Special is good if you prevail. But if you fail, it is just “weird” and wrong. If you don’t manage to pull out some act of genius, push the human race forward and change the world, (as the ad says), you get a different response.
To Be a Dorothy, or an Ariel?
So what is a Dorothy to do? I think she is a much stronger character than, say, Ariel, the Little Mermaid. Ariel rebelled out of a vain desire for unattainable human trinkets, an improved standard of living and a handsome sailor. Hans Christian Andersen originally wrote a much more grim end for her. As a just punishment for her vanity, she was reduced to sea foam. Disney rescued her from that fate, to go on and sell millions of Ariel trinkets to children infatuated with the same idealized mythology of being a little rebel.
Dorothy took a very different route about being different. Though she was clearly an unusually high-spirited Kansas farm-girl, she did not strive simply to be different. She set out to find herself. When she found out who she really was, the other answers came much more easily. And what she cherished most was to be back home.
So what is Dorothy’s message? Though our culture romanticizes being different, “different” is not really the point. Although the folks in the ads are certainly very unique sorts of people, that is surely not what they set out to be. What sets them apart is the courage they had to be the people that they already were.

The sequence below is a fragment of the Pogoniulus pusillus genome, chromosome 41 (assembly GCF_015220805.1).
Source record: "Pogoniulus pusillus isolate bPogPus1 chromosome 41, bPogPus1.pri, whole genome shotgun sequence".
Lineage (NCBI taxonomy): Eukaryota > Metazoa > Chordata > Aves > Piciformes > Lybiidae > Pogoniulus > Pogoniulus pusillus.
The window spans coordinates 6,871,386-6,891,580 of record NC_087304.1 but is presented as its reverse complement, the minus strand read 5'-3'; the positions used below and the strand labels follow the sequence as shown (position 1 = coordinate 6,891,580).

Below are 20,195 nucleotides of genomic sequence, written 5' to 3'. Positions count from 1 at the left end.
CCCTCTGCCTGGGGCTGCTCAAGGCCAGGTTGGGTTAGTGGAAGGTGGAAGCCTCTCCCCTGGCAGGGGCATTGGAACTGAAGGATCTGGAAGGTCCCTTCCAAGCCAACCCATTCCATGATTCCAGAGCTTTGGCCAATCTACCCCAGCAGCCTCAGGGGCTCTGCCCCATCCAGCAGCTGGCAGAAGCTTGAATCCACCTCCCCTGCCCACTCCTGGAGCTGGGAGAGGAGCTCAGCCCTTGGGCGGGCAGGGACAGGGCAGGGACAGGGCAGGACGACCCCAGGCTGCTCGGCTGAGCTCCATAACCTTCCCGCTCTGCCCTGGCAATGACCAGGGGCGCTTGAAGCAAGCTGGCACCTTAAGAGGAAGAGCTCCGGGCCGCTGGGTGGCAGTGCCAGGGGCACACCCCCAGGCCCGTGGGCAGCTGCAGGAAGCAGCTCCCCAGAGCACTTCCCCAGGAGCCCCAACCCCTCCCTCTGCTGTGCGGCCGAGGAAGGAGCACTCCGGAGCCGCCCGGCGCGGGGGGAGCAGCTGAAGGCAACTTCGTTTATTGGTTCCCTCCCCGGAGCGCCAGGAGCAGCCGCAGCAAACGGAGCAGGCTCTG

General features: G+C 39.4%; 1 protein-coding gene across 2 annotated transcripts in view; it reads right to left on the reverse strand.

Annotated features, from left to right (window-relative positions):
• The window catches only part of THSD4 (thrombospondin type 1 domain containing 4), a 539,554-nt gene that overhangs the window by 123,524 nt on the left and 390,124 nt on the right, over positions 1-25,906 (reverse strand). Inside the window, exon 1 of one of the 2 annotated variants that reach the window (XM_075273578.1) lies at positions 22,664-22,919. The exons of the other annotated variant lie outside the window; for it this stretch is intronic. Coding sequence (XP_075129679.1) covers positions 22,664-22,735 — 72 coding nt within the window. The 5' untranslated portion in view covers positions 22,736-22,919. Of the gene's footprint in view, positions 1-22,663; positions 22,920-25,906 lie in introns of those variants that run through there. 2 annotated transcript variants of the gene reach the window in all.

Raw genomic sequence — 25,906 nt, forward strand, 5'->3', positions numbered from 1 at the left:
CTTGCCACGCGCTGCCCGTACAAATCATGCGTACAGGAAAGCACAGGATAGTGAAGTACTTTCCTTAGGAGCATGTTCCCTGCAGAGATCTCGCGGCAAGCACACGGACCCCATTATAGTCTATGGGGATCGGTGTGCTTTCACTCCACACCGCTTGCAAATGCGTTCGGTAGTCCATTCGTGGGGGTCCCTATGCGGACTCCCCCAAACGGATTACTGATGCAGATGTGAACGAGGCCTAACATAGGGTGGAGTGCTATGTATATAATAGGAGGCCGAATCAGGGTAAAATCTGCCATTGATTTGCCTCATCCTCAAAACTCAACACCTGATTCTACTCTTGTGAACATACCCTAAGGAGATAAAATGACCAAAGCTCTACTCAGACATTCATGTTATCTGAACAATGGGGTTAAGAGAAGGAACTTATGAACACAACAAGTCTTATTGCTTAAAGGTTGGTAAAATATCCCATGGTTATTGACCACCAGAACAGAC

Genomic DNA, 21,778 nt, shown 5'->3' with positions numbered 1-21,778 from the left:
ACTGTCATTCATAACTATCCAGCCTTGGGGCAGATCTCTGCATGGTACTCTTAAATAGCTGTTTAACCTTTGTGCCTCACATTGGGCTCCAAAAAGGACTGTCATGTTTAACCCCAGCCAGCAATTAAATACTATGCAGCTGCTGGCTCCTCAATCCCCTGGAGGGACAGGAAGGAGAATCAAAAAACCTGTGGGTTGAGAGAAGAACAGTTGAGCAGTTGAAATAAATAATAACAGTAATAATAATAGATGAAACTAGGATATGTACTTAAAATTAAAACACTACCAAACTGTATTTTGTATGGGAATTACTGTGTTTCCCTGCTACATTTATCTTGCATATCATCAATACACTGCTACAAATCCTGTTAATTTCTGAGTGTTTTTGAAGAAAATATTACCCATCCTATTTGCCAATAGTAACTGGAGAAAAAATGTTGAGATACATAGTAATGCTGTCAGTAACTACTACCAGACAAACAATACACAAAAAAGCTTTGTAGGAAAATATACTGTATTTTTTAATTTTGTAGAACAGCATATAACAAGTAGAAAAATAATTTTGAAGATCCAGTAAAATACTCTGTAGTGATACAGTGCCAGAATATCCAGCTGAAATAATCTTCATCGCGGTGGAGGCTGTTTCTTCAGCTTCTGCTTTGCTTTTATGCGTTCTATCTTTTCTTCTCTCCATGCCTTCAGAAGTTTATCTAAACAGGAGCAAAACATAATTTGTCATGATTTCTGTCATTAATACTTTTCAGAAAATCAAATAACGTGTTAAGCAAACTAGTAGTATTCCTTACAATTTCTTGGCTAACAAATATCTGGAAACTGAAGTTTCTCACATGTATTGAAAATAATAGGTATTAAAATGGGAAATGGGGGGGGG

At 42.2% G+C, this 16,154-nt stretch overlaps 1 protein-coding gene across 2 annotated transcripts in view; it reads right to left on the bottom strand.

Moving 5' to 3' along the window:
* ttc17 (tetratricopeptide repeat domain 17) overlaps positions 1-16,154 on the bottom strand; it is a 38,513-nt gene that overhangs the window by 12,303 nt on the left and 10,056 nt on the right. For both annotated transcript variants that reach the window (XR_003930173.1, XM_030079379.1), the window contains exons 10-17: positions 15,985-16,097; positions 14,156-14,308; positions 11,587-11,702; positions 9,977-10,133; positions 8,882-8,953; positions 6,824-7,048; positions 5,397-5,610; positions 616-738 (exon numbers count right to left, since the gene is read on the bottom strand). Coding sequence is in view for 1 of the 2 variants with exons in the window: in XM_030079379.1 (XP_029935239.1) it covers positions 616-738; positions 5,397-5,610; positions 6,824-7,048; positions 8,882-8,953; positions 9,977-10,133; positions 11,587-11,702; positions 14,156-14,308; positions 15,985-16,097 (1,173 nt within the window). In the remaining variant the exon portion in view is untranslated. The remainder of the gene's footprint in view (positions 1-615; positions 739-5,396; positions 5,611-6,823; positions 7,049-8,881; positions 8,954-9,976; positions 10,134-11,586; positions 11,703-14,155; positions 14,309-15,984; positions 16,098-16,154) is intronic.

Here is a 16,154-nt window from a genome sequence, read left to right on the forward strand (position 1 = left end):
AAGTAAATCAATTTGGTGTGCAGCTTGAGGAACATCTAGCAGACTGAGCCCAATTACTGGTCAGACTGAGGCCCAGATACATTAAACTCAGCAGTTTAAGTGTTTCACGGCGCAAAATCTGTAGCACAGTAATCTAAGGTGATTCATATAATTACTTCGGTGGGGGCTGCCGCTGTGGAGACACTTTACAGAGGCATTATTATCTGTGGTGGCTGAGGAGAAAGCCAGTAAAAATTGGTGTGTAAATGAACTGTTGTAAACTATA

We do them and ourselves a disservice in romanticizing the “different” in them. Should we happen to fall for the push to rebel for the sake of rebellion ourselves, we would have gotten their lesson exactly wrong.
If you are different, there are a lot of role models of how you can come to terms with it, accept it, and make the best of it. It may even put you in that unique league of world-changers. If you are not so different, there is much to celebrate. Idealizing those who struggle with being different is not particularly attractive, and it is likely to distract you from what you are truly able to contribute. You too can join that elite group who change the world, though your approach may be on a different path.
If you think your life can be enriched by the people who are “different”, try choosing some that are not yet recognized. Einstein was just a typical genius. Find a different genius in someone who doesn’t know it yet. Without building it into an idealized fantasy, help that person see who they really are. That would be different.
Nobody should waste their energies on tragic dreams of marrying princes, studying to become a genius or otherwise romanticizing “different.” Remember Dorothy, there is no place like home. Everyone is waiting for you back there.